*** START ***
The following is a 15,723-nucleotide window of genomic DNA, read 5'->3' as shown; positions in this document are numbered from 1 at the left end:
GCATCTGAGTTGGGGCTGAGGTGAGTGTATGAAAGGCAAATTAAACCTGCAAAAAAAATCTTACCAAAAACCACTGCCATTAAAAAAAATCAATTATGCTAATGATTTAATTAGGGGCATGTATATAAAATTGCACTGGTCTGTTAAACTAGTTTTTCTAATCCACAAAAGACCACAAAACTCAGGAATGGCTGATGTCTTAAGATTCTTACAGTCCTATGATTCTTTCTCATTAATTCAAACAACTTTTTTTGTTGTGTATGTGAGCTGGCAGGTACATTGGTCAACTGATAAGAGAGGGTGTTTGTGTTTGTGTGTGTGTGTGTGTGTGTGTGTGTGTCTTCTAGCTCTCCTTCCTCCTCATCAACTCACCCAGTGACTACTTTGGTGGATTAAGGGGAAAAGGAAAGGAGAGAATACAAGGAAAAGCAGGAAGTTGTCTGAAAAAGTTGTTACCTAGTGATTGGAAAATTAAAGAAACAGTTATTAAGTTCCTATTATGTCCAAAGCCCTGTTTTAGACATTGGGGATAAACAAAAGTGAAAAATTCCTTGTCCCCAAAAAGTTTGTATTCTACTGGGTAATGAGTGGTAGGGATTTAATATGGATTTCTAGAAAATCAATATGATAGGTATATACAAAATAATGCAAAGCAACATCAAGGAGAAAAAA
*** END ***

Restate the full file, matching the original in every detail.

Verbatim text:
The following is a 15,723-nucleotide window of genomic DNA, read 5'->3' as shown; positions in this document are numbered from 1 at the left end:
GCATCTGAGTTGGGGCTGAGGTGAGTGTATGAAAGGCAAATTAAACCTGCAAAAAAAATCTTACCAAAAACCACTGCCATTAAAAAAAATCAATTATGCTAATGATTTAATTAGGGGCATGTATATAAAATTGCACTGGTCTGTTAAACTAGTTTTTCTAATCCACAAAAGACCACAAAACTCAGGAATGGCTGATGTCTTAAGATTCTTACAGTCCTATGATTCTTTCTCATTAATTCAAACAACTTTTTTTGTTGTGTATGTGAGCTGGCAGGTACATTGGTCAACTGATAAGAGAGGGTGTTTGTGTTTGTGTGTGTGTGTGTGTGTGTGTGTGTGTCTTCTAGCTCTCCTTCCTCCTCATCAACTCACCCAGTGACTACTTTGGTGGATTAAGGGGAAAAGGAAAGGAGAGAATACAAGGAAAAGCAGGAAGTTGTCTGAAAAAGTTGTTACCTAGTGATTGGAAAATTAAAGAAACAGTTATTAAGTTCCTATTATGTCCAAAGCCCTGTTTTAGACATTGGGGATAAACAAAAGTGAAAAATTCCTTGTCCCCAAAAAGTTTGTATTCTACTGGGTAATGAGTGGTAGGGATTTAATATGGATTTCTAGAAAATCAATATGATAGGTATATACAAAATAATGCAAAGCAACATCAAGGAGAAAAAA